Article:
2. With the German election just a couple of weeks away, campaigning is in full force, and observers are already working through the numerous possible coalition arrangements. But in perhaps the most interesting development to date, German Finance Minister Peer Steinbrück last week called for the imposition of a new global tax on international financial transaction, the proceeds of which would be used to repay governments for the cost of fiscal stimulus packages and bank rescue operations. While not dismissing the idea out of hand, German Chancellor Angela Merkel called the proposal “electioneering.” Steinbrück’s call follows a similar proposal made by the Chair of the British Financial Services Authority, Lord Turner, and could make for interesting discussions at the upcoming G20 summit.

3. The counting process in the Afghan elections continues to drag on. Although incumbent President Hamid Karzai now has enough votes to win the disputed presidential election outright, according to the most recent results of the Independent Election Commission, widespread irregularities have led to calls for partial recounts. On Sunday, the IEC agreed to move forward with discussions on a recount, but it stopped short of spelling out precisely what votes would or would not be included. The Electoral Complains Commission, a body established by the United Nations to observe elections and investigate allegations of fraud, noted “clear and convincing” evidence of fraud and vote rigging in southern provinces which went heavily towards Karzai.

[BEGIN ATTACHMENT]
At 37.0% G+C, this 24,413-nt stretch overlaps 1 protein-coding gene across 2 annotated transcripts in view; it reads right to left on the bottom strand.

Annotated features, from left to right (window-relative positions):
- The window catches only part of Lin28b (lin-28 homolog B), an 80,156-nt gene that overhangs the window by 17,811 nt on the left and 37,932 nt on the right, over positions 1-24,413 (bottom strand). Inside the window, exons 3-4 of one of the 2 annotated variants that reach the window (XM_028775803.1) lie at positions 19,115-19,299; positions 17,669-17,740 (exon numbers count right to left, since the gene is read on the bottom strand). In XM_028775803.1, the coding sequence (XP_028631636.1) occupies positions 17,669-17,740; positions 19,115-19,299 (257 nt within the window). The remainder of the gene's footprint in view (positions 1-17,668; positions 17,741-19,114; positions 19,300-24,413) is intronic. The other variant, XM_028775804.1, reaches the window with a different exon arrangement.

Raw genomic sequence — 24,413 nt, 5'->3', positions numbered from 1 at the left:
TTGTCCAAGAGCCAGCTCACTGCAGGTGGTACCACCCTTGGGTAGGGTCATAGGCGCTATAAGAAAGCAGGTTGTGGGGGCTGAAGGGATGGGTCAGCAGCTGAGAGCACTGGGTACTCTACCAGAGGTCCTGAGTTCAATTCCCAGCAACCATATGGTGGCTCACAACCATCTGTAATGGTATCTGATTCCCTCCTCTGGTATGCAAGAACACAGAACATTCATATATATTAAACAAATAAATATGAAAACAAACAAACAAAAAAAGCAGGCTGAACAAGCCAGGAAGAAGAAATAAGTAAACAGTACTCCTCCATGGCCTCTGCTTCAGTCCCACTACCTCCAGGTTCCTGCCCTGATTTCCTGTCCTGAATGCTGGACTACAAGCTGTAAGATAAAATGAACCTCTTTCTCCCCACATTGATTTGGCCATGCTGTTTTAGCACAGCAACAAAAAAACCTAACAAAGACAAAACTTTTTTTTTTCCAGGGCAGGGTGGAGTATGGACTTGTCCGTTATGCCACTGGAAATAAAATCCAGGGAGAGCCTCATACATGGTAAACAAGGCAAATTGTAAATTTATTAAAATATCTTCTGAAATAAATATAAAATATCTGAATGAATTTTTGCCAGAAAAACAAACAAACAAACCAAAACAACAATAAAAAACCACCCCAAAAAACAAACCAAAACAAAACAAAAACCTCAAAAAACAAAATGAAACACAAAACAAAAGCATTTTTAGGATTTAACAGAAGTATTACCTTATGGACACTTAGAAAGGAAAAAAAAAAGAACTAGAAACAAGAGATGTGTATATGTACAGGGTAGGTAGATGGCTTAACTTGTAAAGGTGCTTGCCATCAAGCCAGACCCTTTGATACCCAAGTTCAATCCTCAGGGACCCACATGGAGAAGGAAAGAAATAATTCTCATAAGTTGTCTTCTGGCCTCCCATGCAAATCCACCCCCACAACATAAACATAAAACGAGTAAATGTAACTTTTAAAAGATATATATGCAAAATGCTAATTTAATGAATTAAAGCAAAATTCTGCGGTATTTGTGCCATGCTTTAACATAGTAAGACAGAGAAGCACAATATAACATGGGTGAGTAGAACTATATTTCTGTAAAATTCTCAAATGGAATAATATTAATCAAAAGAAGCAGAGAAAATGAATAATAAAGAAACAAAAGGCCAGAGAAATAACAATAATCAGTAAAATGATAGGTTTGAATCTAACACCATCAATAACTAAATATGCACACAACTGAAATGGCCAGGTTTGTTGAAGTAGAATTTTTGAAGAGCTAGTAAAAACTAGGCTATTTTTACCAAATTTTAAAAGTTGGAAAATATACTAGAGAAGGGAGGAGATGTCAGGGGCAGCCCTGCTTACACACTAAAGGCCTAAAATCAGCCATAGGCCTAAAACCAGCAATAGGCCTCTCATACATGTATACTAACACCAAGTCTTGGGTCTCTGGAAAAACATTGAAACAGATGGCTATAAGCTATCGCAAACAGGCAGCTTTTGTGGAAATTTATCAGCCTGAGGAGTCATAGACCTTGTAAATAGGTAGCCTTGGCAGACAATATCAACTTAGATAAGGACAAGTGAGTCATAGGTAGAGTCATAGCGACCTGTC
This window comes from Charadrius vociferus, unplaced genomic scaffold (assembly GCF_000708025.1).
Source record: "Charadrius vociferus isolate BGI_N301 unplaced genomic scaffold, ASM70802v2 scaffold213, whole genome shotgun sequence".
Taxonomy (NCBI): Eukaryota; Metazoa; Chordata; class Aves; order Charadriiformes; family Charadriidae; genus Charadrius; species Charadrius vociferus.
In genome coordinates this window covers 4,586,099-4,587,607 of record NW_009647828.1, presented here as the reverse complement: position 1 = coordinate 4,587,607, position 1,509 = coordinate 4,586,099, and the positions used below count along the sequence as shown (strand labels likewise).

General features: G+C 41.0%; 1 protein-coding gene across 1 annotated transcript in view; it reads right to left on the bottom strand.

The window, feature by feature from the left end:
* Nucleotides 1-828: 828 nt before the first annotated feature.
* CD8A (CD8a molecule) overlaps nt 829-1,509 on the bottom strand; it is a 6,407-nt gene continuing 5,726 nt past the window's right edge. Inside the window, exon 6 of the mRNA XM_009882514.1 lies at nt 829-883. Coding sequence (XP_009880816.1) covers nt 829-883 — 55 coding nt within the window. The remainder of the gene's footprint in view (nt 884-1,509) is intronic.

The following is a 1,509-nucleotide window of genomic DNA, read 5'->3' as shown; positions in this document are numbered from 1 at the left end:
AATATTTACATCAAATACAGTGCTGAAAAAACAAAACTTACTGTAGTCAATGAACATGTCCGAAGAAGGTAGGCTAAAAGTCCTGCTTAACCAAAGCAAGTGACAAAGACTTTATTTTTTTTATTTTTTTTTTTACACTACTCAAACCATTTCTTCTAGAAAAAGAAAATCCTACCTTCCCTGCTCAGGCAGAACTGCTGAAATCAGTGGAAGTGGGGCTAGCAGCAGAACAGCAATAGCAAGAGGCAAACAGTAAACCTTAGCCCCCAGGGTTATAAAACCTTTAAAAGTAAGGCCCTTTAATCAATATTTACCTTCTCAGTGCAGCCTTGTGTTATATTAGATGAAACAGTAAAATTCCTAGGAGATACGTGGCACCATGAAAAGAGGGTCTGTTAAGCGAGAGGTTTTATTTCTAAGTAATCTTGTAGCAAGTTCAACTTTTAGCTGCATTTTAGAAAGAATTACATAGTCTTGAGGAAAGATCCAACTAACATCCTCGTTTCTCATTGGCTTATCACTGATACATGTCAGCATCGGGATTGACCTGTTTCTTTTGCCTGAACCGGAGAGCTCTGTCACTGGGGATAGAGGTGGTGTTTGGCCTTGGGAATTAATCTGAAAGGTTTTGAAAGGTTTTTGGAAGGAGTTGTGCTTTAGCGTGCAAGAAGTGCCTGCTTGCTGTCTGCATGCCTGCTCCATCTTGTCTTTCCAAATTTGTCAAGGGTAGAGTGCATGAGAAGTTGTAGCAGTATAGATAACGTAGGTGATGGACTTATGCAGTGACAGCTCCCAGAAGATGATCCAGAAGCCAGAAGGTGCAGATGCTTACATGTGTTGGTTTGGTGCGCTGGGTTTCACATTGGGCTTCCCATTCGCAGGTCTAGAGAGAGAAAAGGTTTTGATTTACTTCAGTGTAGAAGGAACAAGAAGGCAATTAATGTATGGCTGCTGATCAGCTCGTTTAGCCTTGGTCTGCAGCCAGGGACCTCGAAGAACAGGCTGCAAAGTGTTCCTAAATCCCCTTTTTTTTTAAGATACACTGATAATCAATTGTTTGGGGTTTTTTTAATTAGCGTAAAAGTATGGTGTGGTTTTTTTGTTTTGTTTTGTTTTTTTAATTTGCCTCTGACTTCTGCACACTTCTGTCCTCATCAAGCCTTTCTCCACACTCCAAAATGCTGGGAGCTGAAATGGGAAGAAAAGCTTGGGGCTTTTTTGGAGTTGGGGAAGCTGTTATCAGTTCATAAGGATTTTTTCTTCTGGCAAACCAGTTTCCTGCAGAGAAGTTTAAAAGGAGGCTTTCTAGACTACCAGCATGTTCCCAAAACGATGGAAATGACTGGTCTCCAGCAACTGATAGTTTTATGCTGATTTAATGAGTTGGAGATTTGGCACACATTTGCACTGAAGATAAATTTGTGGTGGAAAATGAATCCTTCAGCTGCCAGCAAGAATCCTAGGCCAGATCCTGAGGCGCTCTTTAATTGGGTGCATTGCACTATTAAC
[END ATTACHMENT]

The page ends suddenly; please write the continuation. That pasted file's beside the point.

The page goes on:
4. The first high-level contact between the government of Zimbabwe and the west took place on Sunday, as the European Union’s Commissioner for Humanitarian Aid and Development and the Swedish Prime Minister (who also holds the European Union’s rotating presidency) met with representatives of the Zimbabwean government in Harare. The meeting is the first high-level contact since the European Union imposed sanctions against Zimbabwe in 2002. While the European Union delegation remained noncommittal regarding the future direction of contact with the Zimbabwean government, stating only that “We’re entering a new phase. The [power-sharing agreement in Zimbabwe] was an important step forward, but much more needs to be done. The key to re-engagement is the full implementation of the political agreement.” The status of the power sharing arrangement in Zimbabwe remains uncertain, as President Robert Mugabe and his rival, Prime Minister Morgan Tsvangirai, continue to struggle over the distribution of political authority within the country.